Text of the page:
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Scotland’s first Climate Assembly publishes plan to change the way you eat, work and travel

Members of Scotland’s first Climate Assembly have demanded radical change that would drastically alter the way people shop, eat, travel and work.

The group of more than 100 Scots – paid by the Scottish Government to investigate climate change – has submitted 81 far-reaching recommendations to Holyrood on tackling the climate emergency.

The Assembly’s report comes months ahead of Glasgow hosting COP26 global climate talks, but also amid growing concern about the effect of green policies on jobs in rural industries in Perthshire, Angus and Fife and on the oil and gas industry.

The recommendations include:

  • A ban on single use packaging, including plastic bags
  • Food carbon labelling similar to the current nutritional traffic light system
  • New high taxes for carbon-intensive businesses, including a land tax
  • A single ‘oyster card’ for Scotland to better join up public transport
  • Updated planning laws to rule out building on green field sites until all brown field land has been used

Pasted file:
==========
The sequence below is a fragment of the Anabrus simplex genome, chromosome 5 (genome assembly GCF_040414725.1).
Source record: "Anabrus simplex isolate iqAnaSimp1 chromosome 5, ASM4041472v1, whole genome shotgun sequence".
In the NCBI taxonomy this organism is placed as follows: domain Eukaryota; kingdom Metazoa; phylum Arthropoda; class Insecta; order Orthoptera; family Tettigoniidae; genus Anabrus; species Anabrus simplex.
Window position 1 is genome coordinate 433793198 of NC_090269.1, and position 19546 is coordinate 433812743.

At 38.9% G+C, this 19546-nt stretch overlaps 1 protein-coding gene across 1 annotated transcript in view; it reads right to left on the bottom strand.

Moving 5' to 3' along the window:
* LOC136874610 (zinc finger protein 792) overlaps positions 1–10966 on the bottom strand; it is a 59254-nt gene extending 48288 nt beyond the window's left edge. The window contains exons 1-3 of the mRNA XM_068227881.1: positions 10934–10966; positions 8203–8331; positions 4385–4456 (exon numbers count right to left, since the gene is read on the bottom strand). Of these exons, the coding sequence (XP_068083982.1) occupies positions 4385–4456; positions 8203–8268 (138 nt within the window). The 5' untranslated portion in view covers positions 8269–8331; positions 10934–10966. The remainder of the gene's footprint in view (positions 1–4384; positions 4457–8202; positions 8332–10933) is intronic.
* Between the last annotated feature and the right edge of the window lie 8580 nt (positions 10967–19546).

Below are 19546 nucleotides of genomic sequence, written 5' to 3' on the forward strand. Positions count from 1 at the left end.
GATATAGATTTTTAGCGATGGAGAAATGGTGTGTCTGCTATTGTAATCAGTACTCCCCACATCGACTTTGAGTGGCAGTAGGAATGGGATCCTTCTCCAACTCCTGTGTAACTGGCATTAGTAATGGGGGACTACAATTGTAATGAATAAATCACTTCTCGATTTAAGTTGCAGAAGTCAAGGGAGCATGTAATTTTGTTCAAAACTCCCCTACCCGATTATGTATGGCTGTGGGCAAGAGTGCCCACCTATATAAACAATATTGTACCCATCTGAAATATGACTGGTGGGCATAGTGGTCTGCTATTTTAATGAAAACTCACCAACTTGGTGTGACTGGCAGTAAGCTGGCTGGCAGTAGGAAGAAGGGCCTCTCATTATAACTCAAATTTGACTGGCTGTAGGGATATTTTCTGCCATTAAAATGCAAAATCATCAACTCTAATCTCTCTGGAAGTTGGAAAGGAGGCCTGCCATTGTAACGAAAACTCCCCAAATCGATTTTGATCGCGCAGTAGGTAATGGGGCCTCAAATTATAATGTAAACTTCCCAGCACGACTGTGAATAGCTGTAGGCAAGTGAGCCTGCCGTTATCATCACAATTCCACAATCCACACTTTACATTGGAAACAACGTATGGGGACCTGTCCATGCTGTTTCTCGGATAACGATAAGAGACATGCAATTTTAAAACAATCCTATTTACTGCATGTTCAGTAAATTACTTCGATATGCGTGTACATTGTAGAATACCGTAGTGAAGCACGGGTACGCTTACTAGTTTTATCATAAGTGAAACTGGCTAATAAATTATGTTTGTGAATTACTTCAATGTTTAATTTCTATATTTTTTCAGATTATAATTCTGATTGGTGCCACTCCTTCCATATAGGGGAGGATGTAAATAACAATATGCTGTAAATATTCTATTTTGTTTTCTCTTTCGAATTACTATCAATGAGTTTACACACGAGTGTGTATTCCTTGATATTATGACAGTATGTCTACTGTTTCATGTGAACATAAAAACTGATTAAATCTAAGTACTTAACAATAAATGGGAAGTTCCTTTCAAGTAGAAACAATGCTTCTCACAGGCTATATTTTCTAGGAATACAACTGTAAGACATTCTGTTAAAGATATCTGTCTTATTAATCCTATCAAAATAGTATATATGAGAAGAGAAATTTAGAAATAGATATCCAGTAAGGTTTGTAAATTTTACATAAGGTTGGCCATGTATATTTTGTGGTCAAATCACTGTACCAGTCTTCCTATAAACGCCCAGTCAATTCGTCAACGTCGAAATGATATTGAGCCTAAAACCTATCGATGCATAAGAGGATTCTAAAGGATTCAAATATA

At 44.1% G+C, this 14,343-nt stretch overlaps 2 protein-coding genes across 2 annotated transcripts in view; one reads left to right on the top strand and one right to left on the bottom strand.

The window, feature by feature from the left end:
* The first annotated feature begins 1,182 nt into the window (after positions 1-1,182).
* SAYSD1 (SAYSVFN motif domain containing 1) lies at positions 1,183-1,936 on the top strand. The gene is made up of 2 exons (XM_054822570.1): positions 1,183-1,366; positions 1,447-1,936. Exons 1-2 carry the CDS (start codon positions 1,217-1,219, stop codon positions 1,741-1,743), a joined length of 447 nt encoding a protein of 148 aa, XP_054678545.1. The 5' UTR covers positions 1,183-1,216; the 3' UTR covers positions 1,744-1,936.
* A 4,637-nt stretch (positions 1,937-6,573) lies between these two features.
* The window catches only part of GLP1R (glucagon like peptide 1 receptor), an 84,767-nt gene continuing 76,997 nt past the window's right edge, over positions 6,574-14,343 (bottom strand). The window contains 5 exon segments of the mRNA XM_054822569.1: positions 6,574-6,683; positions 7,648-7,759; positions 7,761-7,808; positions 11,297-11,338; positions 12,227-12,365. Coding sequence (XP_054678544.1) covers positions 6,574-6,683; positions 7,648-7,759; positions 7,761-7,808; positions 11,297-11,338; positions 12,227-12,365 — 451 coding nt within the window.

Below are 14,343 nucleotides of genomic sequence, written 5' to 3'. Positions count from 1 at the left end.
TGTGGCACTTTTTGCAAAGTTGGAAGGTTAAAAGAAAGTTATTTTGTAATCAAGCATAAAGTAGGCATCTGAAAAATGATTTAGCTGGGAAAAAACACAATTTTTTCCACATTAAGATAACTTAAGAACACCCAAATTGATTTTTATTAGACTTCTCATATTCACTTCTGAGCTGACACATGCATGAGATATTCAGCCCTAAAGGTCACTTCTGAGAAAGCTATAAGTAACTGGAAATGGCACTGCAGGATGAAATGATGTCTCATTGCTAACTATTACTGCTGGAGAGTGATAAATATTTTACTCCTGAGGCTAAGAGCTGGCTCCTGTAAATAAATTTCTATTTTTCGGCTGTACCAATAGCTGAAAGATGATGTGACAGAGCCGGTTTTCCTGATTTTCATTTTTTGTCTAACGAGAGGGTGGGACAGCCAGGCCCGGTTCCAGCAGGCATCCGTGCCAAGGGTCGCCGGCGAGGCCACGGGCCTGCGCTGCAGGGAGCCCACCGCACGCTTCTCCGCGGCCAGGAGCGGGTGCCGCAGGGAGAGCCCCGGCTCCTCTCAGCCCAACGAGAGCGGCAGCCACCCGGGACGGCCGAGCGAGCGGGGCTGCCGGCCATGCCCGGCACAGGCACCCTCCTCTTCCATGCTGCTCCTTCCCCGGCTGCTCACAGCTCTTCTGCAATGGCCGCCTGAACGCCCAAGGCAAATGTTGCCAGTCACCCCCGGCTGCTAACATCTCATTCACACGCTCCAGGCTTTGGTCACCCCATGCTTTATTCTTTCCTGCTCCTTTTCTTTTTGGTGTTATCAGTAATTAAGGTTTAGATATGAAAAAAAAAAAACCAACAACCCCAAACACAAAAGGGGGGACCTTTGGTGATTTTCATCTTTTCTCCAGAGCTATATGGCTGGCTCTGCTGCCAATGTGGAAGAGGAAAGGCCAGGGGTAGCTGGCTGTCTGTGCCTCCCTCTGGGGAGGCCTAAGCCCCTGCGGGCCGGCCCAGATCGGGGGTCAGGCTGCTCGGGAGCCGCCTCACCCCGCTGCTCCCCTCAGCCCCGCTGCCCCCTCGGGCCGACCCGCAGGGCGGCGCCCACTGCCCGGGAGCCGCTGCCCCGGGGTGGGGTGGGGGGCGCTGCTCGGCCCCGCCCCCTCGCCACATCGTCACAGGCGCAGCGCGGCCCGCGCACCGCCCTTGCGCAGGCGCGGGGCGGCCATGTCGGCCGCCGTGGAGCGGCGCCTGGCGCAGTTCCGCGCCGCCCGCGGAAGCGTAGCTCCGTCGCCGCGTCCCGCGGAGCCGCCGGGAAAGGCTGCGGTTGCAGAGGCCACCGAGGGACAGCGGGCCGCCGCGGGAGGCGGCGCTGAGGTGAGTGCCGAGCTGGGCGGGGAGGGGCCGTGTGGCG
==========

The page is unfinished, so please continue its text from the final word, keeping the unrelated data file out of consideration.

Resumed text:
• Retrofit all Scottish homes with sustainable heating by 2030
  • National Nature Service, creating rewilding and environmental protection jobs.

International governments have agreed to cut carbon emissions in an attempt to minimise global average temperature rises and avoid some of the potentially devastating effects of climate change.

What is Scotland’s Climate Assembly?

The assembly’s organisers selected more than 100 people in Scotland “from all walks of life” to take part in the project.

Each member received £200 per weekend to encourage those on low incomes to take part.

Although the Scottish Government set up the project, and backed it with £1.4m in funding, its members are independent.

Members met online seven times and discussed evidence from over 100 expert speakers before submitting their recommendations.

They answered the question: How should Scotland change to tackle the
climate emergency in an effective and fair way?

The project also includes calls to action from over 100 children who participated as climate investigators with the Children’s Parliament.

Professor Dave Reay.

Edinburgh University Climate Change Institute director, said the report was “clarion call for climate action”.

“For anyone who was still wondering what needs done on climate change, it’s writ large here: much more, and much faster.

“These recommendations span every part of our lives.”

Why does the Assembly matter?

Organisers have gone to considerable lengths to ensure those taking part in the project represent a cross-section of Scottish society.

The Assembly’s key message – that the Scottish Government is not moving fast and far enough on climate policy – will have reverberations in Holyrood, especially as power-sharing negotiations continue between the SNP and the Greens.

Extinction Rebellion stepped away from the Assembly steering group last year.